Too many LGBTQ+ people still have to hide who they are in the workplace. Our new campaign, Bring Yourself To Work, shows how LGBTQ+ people thrive when they’re free to be themselves.
Our workplace can have a huge impact on our life. Most of us rely on work for our financial livelihood, of course, but for many it means so much more. It’s where many of us spend most of our waking days. It’s where we build networks and friendships. And our career choices often form a very fundamental part of our sense of self.
There’s an old adage that your boss has a bigger impact on your health than your doctor. If you’re LGBTQ+, there’s a good chance you’ll see the truth behind this. Most of us have, at one point or another, endured the emotional struggle of having to hide who we are at work, or the turmoil of not knowing if we can access the same benefits and opportunities as our coworkers.
That’s why workplace inclusion matters. It's more than just a tick-box exercise or a negotiation of HR policy – workplace inclusion is about providing LGBTQ+ people with the same opportunities to thrive as anyone else. It’s about allowing them to unlock their full potential and to live their lives freely and openly.
But, unfortunately, this is far from the reality for too many LGBTQ+ people. Confronted with exclusionary policies, language, and attitudes, more than a third of LGBT staff hide who they are at work in fear of discrimination. Many feel isolated and are forced to withdraw from their colleagues because they’re scared of being ‘found out’ for who they really are.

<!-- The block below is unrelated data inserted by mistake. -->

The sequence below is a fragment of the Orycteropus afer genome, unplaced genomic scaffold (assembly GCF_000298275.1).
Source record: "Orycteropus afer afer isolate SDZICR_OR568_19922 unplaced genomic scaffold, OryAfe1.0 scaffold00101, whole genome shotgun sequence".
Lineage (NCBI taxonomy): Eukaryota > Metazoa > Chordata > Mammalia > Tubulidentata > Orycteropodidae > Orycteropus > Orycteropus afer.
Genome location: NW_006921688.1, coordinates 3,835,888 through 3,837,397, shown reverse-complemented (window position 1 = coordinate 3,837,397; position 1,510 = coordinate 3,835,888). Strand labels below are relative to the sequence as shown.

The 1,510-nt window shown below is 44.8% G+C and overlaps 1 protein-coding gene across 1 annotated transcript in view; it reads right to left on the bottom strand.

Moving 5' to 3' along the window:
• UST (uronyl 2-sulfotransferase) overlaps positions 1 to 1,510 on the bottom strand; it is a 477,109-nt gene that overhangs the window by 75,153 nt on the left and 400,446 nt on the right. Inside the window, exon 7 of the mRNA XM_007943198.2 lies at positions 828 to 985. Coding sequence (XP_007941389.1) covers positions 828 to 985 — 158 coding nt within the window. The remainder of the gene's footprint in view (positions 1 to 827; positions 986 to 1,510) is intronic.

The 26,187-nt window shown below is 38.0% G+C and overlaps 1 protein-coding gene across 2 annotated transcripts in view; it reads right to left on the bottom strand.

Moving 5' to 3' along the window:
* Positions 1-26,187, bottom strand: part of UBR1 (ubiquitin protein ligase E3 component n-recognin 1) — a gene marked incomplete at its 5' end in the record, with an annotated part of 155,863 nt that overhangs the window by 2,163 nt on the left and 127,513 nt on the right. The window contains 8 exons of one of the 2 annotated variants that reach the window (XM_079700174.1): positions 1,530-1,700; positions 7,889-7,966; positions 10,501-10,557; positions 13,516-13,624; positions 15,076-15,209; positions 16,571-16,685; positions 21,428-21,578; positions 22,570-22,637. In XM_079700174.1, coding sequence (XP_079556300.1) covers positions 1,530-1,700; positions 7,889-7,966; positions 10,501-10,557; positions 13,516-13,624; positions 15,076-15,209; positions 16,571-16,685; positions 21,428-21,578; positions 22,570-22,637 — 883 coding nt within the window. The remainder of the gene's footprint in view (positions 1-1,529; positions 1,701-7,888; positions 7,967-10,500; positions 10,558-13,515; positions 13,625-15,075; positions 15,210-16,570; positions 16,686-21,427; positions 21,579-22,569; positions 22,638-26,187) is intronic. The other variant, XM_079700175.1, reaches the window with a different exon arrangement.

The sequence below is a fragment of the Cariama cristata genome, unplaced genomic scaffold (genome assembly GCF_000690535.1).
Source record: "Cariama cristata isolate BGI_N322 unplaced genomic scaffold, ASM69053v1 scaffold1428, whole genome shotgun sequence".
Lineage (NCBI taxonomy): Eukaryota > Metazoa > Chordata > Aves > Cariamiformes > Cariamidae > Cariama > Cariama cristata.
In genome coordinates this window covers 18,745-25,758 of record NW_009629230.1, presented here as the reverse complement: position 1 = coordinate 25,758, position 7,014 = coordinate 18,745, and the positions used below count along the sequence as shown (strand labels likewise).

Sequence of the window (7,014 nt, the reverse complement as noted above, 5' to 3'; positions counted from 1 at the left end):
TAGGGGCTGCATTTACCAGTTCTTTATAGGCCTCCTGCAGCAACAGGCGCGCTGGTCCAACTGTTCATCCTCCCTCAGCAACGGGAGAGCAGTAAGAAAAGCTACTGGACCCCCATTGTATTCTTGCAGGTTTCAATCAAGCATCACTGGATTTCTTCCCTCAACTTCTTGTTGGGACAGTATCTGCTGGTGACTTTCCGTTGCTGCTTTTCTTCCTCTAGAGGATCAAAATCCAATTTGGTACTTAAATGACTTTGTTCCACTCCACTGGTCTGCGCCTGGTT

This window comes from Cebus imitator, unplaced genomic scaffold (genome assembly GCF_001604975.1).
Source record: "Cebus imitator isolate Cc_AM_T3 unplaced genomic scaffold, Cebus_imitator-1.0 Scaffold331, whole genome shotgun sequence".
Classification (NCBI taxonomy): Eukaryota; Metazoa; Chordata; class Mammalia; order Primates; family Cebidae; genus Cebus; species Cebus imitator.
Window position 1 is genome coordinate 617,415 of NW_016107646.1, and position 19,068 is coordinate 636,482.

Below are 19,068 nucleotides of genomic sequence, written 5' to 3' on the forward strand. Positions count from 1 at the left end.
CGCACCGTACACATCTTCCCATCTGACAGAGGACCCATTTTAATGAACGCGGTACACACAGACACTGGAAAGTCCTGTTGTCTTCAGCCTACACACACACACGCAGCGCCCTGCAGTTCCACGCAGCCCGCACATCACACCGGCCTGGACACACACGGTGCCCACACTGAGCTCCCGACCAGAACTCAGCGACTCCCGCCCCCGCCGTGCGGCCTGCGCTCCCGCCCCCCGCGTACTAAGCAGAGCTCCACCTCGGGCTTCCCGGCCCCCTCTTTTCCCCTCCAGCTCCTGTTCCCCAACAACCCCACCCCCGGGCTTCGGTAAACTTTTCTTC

Because of subtle anti-LGBTQ+ sentiment in some cases, and outright bigotry in others, many LGBTQ+ individuals find themselves caught in a work environment that is not only unsupportive, but also directly harmful. Our research shows that almost one in five LGBT staff (18%) have been the target of negative comments or conduct from work colleagues because they're LGBT. Moreover, one in eight trans people (12%) have been physically attacked by customers or colleagues in the last year because of being trans, and one in eight LGB people wouldn’t feel confident reporting homophobic or biphobic bullying to their employer.
Employers have long understood the benefits of true inclusion, rather than superficial representation, when it comes to morale, retention, and creativity. That’s why, for 18 years, workplaces across the UK have entered our Workplace Equality Index, and each year we report on the Top 100 most inclusive employers. This year's Top 100 list launched today.
LGBTQ+ inclusion makes the workplace safer and happier for everyone. Accepting workspaces allow a more different set of opinions to emerge, and harbour more innovative, caring, and thoughtful environments for all. In this way, the entire organisation can grow and innovate, and carry out more effective work.
And, of course, individual employees benefit. Inclusive work environments mean LGBTQ+ employees can talk openly about their lives and experiences without fear. They attract diverse employees to build a more understanding culture, ensuring everyone has the chance to shine. And inclusive HR policies give peace of mind to all employees, who know they can enjoy the same benefits as their colleagues.
That’s why this year, we’re putting employees centre-stage and asking them what it means to bring their whole self to work.
Speaking to Stonewall about their workplace, Bron (they/them) said, “I’m now more open with my identity at work than I am in everyday life – it might sound weird, but I do find that it’s more of a safe space. There's so much procedure in place at work where I know that I'm going to be supported. Being a part of this network has made me a lot more confident in myself. And while there are still spaces where I’m not 100% out, I feel I’m a lot more myself on a day-to-day basis.”